My official response to “The Turnaround Fallacy”

EdNext just posted my official response to “The Turnaround Fallacy” article from last fall.  Click here to read it alongside those from Don Feinstein from AUSL, Bryan and Emily Hassel from Public Impact, and Karen Hawley Miles of Education Resource Strategies.  Full text below:

Andy Smarick suggests that the energy we spend turning around failing schools would be better spent shutting them down and starting new ones. That’s part of the solution, but we should be skeptical that closure alone is the answer.

First, this argument assumes that “close and replace” always beats turnaround on results. Smarick cites literature on businesses in the private sector, where turnarounds work only one-third of the time. He’s right, but what’s not cited is the fact that less than 30 percent of new businesses last more than six years. Not the dramatically better results we’re looking for.

But maybe this churn means better student outcomes, which leads to my second point. The data don’t look good for that either. A recent report by the Consortium on Chicago School Research studied the nation’s largest close-and-replace strategy. More often than not, the strategy meant worse outcomes for the children. Moreover, a recent study by CREDO (Center for Research on Education Outcomes) at Stanford tells us that only one-third of new charter schools are demonstrably better than their neighborhood comparisons. The rest are the same or worse.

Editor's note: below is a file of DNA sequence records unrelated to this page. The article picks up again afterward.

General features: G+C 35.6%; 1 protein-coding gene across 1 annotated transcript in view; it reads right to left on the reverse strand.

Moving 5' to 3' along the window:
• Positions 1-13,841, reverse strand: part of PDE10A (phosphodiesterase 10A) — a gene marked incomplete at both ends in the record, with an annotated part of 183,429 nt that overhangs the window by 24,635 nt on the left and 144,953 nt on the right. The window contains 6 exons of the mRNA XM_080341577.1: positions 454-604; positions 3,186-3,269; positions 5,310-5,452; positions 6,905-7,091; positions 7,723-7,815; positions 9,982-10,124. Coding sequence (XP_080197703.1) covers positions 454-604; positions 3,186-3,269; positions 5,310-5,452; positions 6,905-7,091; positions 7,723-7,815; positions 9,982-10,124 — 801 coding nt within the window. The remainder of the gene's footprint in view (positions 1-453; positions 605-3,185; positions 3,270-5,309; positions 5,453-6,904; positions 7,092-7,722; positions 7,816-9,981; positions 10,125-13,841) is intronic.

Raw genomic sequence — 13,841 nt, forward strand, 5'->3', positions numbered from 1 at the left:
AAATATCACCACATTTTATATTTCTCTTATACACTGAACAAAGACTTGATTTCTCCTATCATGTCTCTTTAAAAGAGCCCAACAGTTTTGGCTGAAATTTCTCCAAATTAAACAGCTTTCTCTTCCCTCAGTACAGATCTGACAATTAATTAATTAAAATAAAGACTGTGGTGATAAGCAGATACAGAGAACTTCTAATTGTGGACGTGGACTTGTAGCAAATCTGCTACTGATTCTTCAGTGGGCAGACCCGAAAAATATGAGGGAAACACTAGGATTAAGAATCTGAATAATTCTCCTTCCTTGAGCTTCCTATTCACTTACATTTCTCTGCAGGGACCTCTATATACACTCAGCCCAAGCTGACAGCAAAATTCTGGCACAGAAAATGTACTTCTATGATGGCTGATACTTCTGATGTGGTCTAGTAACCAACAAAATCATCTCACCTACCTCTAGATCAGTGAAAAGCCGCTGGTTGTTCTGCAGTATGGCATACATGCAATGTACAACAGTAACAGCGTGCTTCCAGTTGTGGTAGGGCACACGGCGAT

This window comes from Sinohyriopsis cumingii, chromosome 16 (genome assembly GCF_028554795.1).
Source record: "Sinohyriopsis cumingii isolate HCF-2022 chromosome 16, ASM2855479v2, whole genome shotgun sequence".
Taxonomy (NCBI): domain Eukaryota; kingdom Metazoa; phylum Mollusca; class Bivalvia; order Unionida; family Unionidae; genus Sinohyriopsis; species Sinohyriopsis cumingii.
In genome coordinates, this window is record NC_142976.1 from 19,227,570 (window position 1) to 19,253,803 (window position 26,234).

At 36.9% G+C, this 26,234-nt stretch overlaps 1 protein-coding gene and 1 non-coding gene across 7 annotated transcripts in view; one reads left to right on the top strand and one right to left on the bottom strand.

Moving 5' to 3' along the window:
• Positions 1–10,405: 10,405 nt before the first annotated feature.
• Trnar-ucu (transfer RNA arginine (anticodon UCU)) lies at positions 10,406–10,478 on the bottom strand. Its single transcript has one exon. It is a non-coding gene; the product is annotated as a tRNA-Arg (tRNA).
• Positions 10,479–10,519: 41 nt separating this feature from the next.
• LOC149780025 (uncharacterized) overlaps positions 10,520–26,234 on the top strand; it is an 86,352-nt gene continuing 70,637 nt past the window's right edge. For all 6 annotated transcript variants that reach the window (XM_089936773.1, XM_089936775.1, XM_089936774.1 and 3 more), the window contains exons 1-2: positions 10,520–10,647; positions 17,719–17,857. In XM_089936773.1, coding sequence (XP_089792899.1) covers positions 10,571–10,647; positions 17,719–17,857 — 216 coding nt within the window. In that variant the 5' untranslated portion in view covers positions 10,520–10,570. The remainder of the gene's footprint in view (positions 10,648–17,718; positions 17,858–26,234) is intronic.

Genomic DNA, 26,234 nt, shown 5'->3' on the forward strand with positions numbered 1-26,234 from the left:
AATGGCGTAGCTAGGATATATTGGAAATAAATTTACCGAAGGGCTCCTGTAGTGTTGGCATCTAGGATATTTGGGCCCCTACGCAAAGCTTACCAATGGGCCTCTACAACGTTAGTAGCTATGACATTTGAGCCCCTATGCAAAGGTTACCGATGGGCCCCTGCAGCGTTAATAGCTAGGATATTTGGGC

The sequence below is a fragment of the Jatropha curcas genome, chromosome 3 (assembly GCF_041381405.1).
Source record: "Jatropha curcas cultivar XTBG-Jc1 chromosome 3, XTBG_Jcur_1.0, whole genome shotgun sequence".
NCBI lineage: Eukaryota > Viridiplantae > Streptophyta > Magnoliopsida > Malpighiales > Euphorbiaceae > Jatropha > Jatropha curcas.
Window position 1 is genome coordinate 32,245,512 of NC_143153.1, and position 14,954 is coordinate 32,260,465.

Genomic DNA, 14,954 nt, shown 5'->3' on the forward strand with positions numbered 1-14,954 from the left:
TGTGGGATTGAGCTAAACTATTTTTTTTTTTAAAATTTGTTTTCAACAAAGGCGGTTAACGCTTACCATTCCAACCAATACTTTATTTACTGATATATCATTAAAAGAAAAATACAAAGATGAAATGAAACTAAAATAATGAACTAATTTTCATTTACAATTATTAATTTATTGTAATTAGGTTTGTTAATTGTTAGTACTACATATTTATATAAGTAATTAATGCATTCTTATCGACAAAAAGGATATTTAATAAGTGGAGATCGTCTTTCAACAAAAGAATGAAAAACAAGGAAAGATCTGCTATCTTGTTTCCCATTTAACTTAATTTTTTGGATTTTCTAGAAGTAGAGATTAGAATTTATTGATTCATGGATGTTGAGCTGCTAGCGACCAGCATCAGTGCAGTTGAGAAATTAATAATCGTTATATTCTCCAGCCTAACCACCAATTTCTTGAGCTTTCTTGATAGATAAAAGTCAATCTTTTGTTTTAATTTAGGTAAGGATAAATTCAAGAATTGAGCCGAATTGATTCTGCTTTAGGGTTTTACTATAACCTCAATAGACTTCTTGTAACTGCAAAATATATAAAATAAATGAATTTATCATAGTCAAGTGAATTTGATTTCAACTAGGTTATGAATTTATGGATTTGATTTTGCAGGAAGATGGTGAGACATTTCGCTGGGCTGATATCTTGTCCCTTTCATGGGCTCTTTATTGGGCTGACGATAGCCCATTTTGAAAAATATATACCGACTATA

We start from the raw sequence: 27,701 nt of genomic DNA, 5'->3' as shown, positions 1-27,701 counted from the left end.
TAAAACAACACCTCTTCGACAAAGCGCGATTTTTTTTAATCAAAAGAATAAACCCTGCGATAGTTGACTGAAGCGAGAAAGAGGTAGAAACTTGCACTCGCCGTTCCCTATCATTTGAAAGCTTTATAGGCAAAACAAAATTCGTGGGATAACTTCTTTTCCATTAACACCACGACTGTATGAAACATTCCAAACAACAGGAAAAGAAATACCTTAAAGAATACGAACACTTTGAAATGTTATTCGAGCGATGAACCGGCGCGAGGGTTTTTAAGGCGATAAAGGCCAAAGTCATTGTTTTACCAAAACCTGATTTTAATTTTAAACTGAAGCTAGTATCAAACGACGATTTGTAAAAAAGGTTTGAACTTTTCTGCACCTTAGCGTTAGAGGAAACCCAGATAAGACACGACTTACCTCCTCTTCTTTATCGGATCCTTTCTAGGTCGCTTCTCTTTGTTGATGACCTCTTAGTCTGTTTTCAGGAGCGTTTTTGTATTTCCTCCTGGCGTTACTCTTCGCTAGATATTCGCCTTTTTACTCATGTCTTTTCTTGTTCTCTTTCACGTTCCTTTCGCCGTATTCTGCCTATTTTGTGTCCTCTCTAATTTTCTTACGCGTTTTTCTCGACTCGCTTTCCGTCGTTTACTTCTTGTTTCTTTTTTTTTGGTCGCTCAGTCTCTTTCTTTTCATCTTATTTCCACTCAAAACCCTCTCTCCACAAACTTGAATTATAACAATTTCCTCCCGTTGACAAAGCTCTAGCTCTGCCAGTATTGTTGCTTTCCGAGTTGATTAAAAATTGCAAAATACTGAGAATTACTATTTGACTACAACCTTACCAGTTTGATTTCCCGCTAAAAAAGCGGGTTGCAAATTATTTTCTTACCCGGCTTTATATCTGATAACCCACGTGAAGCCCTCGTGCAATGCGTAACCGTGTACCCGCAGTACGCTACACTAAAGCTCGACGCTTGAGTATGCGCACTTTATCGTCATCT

Third, the word “turnaround” can be used to mean different things, and sometimes it’s code for weak interventions. I agree with Smarick when he talks about the failed strategies of the past, but a reasonable definition of turnaround should exclude those half measures. The new federal guidelines for school improvement adopt a more robust definition of turnaround, wherein the adults in a building, especially teachers and leadership, are subject to change, and outside organizations can manage schools under performance contracts.

Our research shows that high-poverty schools that outperform their peers share certain qualities: an intense focus on instructional practice, an integrated approach to student support services, and flexibility from bureaucratic operating conditions. The creative destruction and market competition inherent in closure are great for allocating scarce resources, but they’re not enough to ensure quality and equity for vulnerable children. We need to invest in turning around failing schools as well.

Justin C. Cohen
The School Turnaround Strategy Group
Mass Insight

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